Horst Mahler loses appeal
11 Aug 2009 by CST
Horst Mahler, the far left terrorist-turned-far right Holocaust Denier, has lost his appeal against a six year prison sentence for Holocaust Denial and anti-Jewish incitement:
A German federal court on Tuesday upheld the Holocaust denial conviction of a founding member of a left-wing terrorist group turned neo-Nazi, saying he must serve his six-year sentence.
The Federal Court of Justice in Karlsruhe threw out Horst Mahler's appeal of the Munich state court ruling made in February.
Mahler, a founder of the Red Army Faction in 1970, was convicted of incitement for posting videos denying the Holocaust on the Internet and distributing CDs promoting anti-Jewish hatred and violence. Denial of the Nazi Holocaust is a crime in Germany.
It was the latest in a string of neo-Nazi-related convictions for Mahler, a lawyer. In addition, a court in Mainz in 2003 found Mahler guilty of condoning a crime for saying the Sept. 11, 2001, attacks in the United States were justified and fined him several thousand euros (dollars).
He was also convicted in the mid-1970s for Red Army Faction-related activities including several bank robberies and for helping notorious terrorist Andreas Baader, another founding member of the group, to escape from jail.
He was sentenced to 14 years in prison but was released in 1980 after he made several public statements condemning terrorism and Red Army Faction methods.
Mahler was a member of the far-right National Democratic Party from 2000 to 2003, and acted as its attorney.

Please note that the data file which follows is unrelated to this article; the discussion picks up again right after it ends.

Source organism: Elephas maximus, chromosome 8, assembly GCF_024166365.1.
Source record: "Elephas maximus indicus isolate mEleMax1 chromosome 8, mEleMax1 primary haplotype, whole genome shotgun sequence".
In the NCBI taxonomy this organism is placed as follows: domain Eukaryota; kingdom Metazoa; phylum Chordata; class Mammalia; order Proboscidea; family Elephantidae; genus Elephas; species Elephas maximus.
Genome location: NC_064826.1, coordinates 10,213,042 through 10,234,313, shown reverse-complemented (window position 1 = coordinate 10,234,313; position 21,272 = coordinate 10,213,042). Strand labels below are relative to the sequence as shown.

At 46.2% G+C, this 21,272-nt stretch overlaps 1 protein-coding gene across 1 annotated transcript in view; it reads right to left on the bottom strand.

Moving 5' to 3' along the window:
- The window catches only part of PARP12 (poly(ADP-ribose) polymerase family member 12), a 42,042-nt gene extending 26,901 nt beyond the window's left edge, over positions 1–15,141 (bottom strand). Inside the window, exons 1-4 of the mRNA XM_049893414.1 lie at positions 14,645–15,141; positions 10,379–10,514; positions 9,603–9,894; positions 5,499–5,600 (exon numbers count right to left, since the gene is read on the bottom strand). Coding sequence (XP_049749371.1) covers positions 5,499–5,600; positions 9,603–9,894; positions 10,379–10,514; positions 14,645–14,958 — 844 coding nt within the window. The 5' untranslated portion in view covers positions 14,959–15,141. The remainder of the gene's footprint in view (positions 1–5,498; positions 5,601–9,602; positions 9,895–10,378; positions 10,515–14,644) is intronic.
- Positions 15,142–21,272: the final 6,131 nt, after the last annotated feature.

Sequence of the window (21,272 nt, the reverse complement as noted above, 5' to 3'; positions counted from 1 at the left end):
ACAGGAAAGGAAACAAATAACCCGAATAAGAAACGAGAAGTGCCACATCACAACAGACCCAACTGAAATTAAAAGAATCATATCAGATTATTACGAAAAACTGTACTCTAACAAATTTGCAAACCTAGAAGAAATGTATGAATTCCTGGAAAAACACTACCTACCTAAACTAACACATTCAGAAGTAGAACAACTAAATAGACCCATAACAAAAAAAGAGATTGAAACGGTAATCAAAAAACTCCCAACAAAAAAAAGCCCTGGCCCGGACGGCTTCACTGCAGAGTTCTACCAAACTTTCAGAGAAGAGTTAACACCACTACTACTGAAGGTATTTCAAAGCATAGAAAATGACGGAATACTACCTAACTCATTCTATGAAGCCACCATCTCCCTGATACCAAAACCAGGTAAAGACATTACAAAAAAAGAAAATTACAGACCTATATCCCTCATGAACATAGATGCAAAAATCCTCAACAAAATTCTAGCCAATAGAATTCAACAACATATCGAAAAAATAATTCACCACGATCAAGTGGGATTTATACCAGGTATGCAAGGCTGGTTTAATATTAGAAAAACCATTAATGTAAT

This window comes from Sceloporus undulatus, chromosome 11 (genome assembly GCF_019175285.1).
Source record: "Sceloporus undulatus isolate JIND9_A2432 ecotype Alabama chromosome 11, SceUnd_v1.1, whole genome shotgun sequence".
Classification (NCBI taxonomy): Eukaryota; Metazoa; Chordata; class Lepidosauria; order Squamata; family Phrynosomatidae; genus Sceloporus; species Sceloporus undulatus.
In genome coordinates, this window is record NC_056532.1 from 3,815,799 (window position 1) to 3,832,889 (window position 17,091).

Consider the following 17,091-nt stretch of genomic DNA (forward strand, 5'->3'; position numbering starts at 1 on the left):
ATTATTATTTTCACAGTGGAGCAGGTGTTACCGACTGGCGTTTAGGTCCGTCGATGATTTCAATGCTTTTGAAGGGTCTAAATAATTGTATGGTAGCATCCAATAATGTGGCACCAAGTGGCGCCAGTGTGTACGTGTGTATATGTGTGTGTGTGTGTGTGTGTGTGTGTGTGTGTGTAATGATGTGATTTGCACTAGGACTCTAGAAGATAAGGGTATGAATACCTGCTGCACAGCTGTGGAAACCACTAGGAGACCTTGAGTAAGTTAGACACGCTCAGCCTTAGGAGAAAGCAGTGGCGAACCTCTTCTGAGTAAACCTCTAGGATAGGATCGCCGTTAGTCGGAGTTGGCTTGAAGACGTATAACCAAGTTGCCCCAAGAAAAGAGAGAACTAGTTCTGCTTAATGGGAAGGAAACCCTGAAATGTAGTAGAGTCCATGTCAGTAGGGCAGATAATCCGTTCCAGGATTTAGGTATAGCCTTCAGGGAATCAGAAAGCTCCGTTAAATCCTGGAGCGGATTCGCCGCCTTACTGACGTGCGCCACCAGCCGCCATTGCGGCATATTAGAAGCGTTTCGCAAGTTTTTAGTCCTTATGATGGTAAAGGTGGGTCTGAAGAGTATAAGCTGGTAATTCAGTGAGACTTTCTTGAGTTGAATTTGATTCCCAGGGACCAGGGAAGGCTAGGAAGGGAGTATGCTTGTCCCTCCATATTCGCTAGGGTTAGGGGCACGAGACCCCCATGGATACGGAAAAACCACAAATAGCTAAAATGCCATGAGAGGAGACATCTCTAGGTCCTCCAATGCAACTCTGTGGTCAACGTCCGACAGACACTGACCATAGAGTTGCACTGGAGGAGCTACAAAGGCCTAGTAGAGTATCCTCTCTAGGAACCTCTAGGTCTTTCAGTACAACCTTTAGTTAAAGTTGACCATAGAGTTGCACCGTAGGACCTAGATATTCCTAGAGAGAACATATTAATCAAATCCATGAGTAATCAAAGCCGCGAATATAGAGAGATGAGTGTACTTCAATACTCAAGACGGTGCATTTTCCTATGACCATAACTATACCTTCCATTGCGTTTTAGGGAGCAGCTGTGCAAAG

This is not the place to rehearse all the arguments for and against the criminalisation of Holocaust Denial, other than to say that Germany has particular reason to do so, beyond that which might apply in the UK; and that, as this ruling rightly observes, Holocaust Denial is a form of incitement against Jews, and not just another offensive, and wrong, opinion.
More interesting is the political journey of Mahler himself, from violent left wing revolutionary to far right advocate. While far left and far right consider themselves to be opposites, many have argued that their similarities outweigh their differences. Mahler himself has argued that he has been entirely consistent: "In the old days [1960s] our principal enemy was American imperialism. And today it still is: American policy is to balkanize Europe in order to render it non-competitive." Perhaps the most perceptive analysis was provided by Professor George Michael in a paper on Mahler, published in Studies in Conflict & Terrorism, but reproduced on far right bulletin boards:
Mahlers present Weltanschauung contains several themes that resonate with a seemingly disparate collection of dissidents who arrive at a critique of globalization, capitalism, the United States, and Zionism, albeit for different reasons. For example, both the extreme right and militant Islam charge that a Jewish conspiracy is undermining their societies. A new synthesis has been created centered on the narrative of a U.S.-Israeli alliance. The Israeli-Jewish hand is seen as pulling the strings of the American leviathan. Just as bin Laden has conflated the United States and Israel under the rubric of the Zionist-Crusader alliance, so has the international extreme right reified the notion of the United States government hopelessly under the control of a Jewish cabal in the acronym ZOG (Zionist Occupation Government). Mahlers synthesis of anti-imperialism, anti-Americanism, and anti-Semitism makes for a radical political force, the viability of which is less than certain. Nevertheless, it demonstrates an interesting fusion of seemingly contradictory positions that resonate in some dissident quarters in an era of globalization.